Featuring high shear resistance and stable viscosity, this oil will help your engine and transmission to withstand intense heat and riding conditions whilst protecting against damage.
This oil is suitable for use in all Honda 4-stroke motorcycles, and will also work in ATVs, MUVs, scooters, and watercraft. It can also be used exclusively as a transmission or gearbox lubricant in Honda 2-strokes, scooters, and ATVs.
- Formulated specifically for motorcycles
- Trusted brand since 1975
- High shear resistance
- Stable viscosity
- Suitable for use in various engine and transmission builds
- Some reviewers feel that the product is overpriced
This 10W-40 synthetic engine oil from Motul is suitable for use in 4-stroke motorcycles with catalytic converters due to its low sulfur and phosphorus formula.
The formula incorporates Ester technology, which not only provides superior protection for your engine and transmission by reducing friction but also helps to improve engine responsiveness.
Motul’s oil formula is also high-pressure, which means it’s great for keeping your transmission system cool and clean.
This oil has superior shear resistance and contains anti-wear additives for extending the longevity of your engine and gears.
The improved oil film resistance, meanwhile, means that this oil performs well at high temperatures and under more intense driving conditions which require greater acceleration and revving.
Motul’s 4T 7100 oil is versatile and can be used in 4-stroke motorcycles with integrated or unintegrated gearbox systems, and either wet or dry clutches.
It works well in sport, street, road, and off-road bikes, as long as the viscosity grade is compatible.
- Uses Ester technology for engine protection and responsiveness
- Improved oil film resistance
- High-pressure formula for cleansing and cooling
- High shear resistance
- Contains anti-wear additives
- Suitable for use in various engine and transmission builds
- Reports of incorrect product being shipped
Best Motorcycle Oil Buying Guide
If you’ve read this far, you’ll probably have gathered that motorcycle oil is a highly variable product.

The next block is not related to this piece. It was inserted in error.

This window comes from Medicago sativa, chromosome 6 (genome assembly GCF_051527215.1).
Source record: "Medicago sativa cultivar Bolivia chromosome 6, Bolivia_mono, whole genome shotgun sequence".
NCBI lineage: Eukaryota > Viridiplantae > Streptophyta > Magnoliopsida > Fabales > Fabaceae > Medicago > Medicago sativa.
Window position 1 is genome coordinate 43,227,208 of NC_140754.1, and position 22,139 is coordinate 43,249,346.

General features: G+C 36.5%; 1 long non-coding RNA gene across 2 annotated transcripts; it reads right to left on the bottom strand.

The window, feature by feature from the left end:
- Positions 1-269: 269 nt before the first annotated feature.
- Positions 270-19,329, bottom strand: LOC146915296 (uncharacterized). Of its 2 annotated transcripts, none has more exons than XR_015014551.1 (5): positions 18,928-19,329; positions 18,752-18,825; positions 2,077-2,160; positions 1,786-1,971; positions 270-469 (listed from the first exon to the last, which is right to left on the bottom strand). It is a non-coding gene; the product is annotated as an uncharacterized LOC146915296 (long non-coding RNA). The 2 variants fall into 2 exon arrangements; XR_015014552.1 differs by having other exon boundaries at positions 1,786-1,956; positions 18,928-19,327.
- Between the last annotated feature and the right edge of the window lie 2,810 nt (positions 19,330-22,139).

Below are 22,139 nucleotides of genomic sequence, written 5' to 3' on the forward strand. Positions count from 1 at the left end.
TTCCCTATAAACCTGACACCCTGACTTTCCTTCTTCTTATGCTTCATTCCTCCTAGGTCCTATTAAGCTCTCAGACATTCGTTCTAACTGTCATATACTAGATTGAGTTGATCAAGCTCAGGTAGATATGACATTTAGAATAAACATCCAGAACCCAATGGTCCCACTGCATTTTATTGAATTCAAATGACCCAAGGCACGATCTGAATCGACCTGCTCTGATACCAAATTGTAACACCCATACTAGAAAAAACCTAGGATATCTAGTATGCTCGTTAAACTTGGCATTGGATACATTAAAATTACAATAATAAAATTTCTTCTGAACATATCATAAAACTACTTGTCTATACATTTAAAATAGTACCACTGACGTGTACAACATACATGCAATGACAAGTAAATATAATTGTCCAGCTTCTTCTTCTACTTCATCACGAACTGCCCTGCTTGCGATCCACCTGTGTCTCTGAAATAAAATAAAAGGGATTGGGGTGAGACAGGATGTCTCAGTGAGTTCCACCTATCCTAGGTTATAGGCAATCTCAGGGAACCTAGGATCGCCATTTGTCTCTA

As such, there are several factors that need to be considered on an individual basis to determine which oil will perform best in your motorcycle engine or transmission system.
There are three types of motorcycle oil: conventional, semi-synthetic, and synthetic.
We’ve only listed synthetic oils above because synthetic oil is widely considered to be easier on your engine, have better cleaning properties due to its use of additives, and may also be better for the environment.
Synthetic oils, therefore, are more highly reviewed and tend to provide a higher level of performance over longer periods of time.
However, synthetic oil also tends to be more expensive than conventional or mineral oil, so if money is an issue, you may prefer to use conventional oil.
You could also opt for a semi-synthetic oil for a slightly cheaper option that still incorporates some of synthetic oil’s performance-enhancing and protective additives.
First and foremost, it is crucial to determine whether a given oil is compatible with the build and model of your motorcycle before purchase.
Oil manufacturers will specify in their product information whether their oil is suitable for use in, for example, 2-stroke or 4-stoke bikes.
They should also specify whether their oil can be used in integrated or unintegrated engine and transmission systems.
Additionally, manufacturers may indicate which make of motorcycle their oil is compatible with, for example, Honda or Suzuki.
Therefore, you will need to check the oil specifications before purchase to determine whether it will be compatible with the make, model, and engine type of your motorcycle.
Speaking of compatibility, the viscosity grade of a motorcycle oil is a crucial determinant in engine compatibility.
As you may have noticed from the product specifications above, motorcycle oils come with different viscosity grades. For the most part, these gradings range from 0W-20 to 15W-40.
If you’ve never bought engine oil before, these gradings might seem confusing, but don’t worry, they’re actually quite straightforward.
As you can see, the viscosity gradings consist of two numbers: the number before the ‘W’ (Winter), and the number after it.
The first number indicates how well the oil flows in cold temperatures, for example, during start-up.
The second number indicates how easily the oil flows at the higher temperatures that are reached when the engine is running.
The smaller the number, the better the flow under these conditions.
The correct viscosity grade oil for your motorcycle will be indicated in your vehicle owner manual, so be sure to check this before purchasing any oil.
Of course, when purchasing a motorcycle oil, you want it to be as well-suited to your specific bike model and engine type as possible for best results.
However, versatility can also be an incredibly useful feature in a motorcycle oil.
The versatility of a motorcycle oil will determine how well it performs in various engine and transmission systems, and different riding conditions.